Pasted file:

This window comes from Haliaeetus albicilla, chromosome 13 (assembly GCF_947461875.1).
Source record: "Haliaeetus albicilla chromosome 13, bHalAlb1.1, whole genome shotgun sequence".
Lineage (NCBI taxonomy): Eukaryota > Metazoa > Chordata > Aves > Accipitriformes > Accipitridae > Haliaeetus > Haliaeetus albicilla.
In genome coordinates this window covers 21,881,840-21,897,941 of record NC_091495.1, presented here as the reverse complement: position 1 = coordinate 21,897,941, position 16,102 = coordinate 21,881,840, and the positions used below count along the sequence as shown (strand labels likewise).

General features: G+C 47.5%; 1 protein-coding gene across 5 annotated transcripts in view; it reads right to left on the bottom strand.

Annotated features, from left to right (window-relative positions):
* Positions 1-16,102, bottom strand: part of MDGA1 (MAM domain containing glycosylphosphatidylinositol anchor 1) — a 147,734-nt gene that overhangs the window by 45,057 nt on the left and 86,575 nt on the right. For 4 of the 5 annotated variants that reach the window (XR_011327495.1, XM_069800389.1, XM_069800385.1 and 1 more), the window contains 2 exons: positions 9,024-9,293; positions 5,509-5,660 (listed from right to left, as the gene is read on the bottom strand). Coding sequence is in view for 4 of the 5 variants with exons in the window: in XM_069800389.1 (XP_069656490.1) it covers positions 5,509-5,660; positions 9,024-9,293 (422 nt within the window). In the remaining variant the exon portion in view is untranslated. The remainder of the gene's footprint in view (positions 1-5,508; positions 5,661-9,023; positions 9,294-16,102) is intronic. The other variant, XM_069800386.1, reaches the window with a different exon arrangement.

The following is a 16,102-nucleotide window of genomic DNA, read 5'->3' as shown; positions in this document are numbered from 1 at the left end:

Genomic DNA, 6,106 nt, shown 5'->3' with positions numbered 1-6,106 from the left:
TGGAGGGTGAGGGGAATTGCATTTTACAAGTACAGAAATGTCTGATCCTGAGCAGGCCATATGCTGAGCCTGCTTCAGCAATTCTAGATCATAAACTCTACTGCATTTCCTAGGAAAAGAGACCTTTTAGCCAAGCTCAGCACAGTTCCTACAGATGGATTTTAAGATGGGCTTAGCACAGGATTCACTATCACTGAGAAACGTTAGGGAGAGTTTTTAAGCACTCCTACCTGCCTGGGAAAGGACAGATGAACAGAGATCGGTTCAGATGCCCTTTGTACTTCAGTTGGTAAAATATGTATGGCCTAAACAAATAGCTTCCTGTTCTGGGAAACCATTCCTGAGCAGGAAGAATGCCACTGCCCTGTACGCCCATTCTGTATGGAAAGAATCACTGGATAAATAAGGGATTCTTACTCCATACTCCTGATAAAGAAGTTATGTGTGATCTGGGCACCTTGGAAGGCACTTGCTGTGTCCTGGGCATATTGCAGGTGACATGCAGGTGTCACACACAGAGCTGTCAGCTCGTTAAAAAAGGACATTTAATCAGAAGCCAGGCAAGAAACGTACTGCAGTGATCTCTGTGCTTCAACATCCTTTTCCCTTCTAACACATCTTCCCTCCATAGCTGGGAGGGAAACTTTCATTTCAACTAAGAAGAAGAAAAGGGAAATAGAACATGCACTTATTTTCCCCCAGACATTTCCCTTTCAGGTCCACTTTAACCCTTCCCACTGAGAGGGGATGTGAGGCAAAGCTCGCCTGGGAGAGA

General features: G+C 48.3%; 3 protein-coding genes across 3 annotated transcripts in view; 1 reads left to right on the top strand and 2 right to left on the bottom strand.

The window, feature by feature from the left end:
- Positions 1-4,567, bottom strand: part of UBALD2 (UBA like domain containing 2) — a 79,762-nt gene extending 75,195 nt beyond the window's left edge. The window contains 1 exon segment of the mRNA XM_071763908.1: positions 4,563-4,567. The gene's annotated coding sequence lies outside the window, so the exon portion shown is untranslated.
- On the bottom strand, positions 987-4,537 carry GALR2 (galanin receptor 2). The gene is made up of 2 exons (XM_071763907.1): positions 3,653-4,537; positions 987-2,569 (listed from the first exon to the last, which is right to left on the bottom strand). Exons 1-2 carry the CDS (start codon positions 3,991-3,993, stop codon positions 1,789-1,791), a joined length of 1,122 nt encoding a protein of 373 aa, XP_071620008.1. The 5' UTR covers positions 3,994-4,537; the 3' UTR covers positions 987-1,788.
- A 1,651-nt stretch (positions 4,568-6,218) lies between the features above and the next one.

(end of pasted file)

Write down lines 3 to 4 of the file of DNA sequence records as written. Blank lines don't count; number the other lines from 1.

Lineage (NCBI taxonomy): Eukaryota > Metazoa > Chordata > Aves > Accipitriformes > Accipitridae > Haliaeetus > Haliaeetus albicilla.
In genome coordinates this window covers 21,881,840-21,897,941 of record NC_091495.1, presented here as the reverse complement: position 1 = coordinate 21,897,941, position 16,102 = coordinate 21,881,840, and the positions used below count along the sequence as shown (strand labels likewise).